Let's stop treating Apple as a tabloid rock star, evaluating its performance only on its last gig. My fellow PC World blogger David Coursey thinks that given the first few months, Apple might as well pack up and hope for a better 2010. I disagree on two points: Apple's early announcements have given enough punch, and we still have nine-and-a-half more months in 2009. Couldn't the Cupertino company release anything else this year?
The iPhone 3.0 roadmap was Apple's biggest 2009 move. I agree that cut/copy/paste, MMS, and even the push notifications fill areas the iPhone has lagged; they're not features that move it ahead. But Apple announced so much more, hanging on those features feels disingenuous.
App Store software is going to keep improving. With access to 1,000 new APIs--including jewels like Bluetooth and dock communication--we're going to see yet another wave of innovative iPhone programs. I'm also excited about the other payment methods, since a developer who can afford to eat is likely to keep making great software. Instead of rushing to the $1 price point and gambling for a hit, companies will be able to charge for add-on extras or subscriptions.
And the iPhone 3.0 update will introduce more substantial features. What we know about CalDAV, Exchange, and other updates could be overshadowed by new details about LDAP, EAS policies, VPN on demand, encrypted profiles, and more.
Beyond the iPhone
The rest of Apple's year--I mean, the first two-and-a-half months of 2009--hasn't been bad either. But if Apple isn't leading the industry every day, should it just close up business?
Moderate improvements to iWork and iLife led the Macworld Expo. The 17-inch MacBook Pro seemed like a small improvement, catching it up to the rest of Apple's laptops. But Apple has been focused on battery technology introduced with that laptop; expect those results to trickle down to all other portable products throughout the year.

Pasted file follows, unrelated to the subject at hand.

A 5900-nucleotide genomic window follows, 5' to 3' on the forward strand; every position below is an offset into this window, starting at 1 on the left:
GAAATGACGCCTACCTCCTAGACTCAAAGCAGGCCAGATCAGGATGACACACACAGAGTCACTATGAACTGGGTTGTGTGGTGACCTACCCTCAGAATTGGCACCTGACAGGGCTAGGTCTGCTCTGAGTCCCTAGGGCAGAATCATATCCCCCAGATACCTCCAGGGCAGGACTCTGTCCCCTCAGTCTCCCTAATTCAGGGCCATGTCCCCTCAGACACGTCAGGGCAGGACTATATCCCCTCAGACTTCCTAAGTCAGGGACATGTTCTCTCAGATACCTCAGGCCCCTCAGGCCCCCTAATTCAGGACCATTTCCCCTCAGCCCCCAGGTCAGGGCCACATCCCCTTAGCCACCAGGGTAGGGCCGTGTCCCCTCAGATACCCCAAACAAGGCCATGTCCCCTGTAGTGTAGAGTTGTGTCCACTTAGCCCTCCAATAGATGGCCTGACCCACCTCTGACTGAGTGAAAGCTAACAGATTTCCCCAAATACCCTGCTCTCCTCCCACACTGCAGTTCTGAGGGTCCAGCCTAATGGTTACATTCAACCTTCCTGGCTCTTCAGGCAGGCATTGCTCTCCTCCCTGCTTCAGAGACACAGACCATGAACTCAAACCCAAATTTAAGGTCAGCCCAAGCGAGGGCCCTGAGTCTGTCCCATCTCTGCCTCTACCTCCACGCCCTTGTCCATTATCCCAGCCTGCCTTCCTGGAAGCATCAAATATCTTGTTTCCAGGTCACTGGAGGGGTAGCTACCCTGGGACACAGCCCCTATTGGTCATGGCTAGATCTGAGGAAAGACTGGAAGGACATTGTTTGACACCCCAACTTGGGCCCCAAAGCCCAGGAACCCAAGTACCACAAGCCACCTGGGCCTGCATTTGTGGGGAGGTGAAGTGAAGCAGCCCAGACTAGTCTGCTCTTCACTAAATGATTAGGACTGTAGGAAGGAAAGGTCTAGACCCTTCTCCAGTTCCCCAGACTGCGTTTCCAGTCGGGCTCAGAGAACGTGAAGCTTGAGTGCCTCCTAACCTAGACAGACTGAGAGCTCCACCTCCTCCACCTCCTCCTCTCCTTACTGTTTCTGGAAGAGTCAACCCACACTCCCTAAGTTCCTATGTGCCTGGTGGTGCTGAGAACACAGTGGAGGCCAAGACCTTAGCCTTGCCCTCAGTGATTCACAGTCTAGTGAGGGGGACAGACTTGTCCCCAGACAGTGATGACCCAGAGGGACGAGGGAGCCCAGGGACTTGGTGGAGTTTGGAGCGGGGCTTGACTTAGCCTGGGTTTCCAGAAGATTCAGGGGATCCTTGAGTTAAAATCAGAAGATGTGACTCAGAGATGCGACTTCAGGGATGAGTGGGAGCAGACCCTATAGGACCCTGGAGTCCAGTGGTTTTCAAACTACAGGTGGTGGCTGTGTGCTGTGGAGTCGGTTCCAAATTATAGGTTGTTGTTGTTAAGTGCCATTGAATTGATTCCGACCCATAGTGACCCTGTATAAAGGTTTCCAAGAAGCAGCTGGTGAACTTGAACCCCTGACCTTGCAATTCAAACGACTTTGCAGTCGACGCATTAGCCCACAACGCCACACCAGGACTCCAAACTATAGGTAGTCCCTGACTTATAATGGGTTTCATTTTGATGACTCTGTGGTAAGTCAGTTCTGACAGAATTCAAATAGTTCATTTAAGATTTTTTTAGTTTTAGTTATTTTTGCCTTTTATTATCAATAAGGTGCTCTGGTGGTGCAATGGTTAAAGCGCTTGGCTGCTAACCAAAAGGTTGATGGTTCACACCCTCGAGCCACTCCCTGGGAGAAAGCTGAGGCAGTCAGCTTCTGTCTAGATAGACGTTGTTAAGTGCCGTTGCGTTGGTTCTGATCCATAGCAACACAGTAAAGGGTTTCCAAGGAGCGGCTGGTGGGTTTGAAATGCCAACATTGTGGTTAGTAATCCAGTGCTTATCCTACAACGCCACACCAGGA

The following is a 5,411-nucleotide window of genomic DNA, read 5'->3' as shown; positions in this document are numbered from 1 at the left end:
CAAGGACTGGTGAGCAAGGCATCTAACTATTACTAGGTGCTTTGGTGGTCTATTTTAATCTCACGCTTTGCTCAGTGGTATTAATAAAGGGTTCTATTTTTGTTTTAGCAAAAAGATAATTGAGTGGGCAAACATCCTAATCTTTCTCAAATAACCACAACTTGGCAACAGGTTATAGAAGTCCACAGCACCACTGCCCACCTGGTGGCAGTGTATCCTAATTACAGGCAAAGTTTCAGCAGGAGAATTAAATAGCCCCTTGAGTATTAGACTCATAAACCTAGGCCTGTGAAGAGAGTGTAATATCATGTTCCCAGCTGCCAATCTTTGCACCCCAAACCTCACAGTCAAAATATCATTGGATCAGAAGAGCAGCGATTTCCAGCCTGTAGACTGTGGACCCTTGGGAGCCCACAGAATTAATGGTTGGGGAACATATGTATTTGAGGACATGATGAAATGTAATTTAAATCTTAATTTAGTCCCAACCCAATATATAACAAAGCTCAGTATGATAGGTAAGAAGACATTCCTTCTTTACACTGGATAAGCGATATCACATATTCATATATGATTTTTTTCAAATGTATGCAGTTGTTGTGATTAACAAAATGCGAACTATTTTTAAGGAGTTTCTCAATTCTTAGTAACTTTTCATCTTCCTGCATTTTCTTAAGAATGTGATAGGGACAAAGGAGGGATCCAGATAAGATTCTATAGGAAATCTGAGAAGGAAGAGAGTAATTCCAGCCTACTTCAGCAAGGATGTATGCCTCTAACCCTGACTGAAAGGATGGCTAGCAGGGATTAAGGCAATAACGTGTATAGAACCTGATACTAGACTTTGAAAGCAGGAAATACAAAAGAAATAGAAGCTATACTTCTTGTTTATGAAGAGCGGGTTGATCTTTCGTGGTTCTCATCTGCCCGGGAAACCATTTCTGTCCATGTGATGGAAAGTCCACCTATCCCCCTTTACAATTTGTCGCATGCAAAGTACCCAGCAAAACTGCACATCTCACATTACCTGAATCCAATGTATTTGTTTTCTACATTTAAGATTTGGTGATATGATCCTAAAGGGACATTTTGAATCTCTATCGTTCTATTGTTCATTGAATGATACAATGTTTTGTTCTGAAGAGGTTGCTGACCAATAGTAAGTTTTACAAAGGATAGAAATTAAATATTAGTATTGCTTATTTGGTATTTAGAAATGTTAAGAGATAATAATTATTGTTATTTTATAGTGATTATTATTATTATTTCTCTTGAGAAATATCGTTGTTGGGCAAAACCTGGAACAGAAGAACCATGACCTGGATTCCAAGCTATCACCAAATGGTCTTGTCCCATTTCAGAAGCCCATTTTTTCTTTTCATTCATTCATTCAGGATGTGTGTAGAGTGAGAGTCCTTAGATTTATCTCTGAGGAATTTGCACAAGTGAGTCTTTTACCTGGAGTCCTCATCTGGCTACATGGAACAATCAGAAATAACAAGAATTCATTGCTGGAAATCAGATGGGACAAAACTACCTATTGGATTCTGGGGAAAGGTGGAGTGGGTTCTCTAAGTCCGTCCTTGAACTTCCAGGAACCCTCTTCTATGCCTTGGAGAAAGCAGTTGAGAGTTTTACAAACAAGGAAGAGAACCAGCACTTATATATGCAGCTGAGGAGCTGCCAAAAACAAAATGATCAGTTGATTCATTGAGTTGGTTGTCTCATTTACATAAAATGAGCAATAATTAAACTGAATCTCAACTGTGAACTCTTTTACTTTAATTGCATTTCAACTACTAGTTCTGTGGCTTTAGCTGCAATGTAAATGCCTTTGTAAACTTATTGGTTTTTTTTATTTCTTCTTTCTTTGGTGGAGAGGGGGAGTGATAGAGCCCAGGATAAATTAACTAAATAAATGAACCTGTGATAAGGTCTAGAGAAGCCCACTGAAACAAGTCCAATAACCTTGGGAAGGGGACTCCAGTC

What about all of iTunes music going DRM-free? Sure, Apple was one of the slowest stores to make that move, but it's also the biggest. Customers will finally be able to play everything on any device they choose.
After that show, Apple announced a great first fiscal quarter. But it's easy to overlook that for the gloomier, more recent NPD numbers that suggest Apple is missing a critical recession market segment without a netbook. Both financial blips are true, but again, a company is worth more than its latest press release.
Recently, Apple has introduced Safari 4, which has caught the eye of browser early adopters. The entire desktop line has been moderately updated, even though the Mac Mini has only one Ethernet port. The button-free iPod Shuffle seems like a joke, but it's a single miss out of many fundamental--while not flashy--product updates.
Is Snow Leopard already disappointing you? I'm expecting more announcements out of WWDC before forming opinions.
I'm tired of Apple's celebrity status. I want the company to be more forthcoming with the media and customers. But does Apple need to dazzle us every time an executive takes the stage? Is Apple the surrogate Britney Spears for tech-watchers? Are we talking about an entertainer or a company?
Zack Stern is a freelance writer and editor who wishes TV on the Radio rocked the Macworld Expo keynote instead of Tony Bennett, but he's not taking it out on Apple.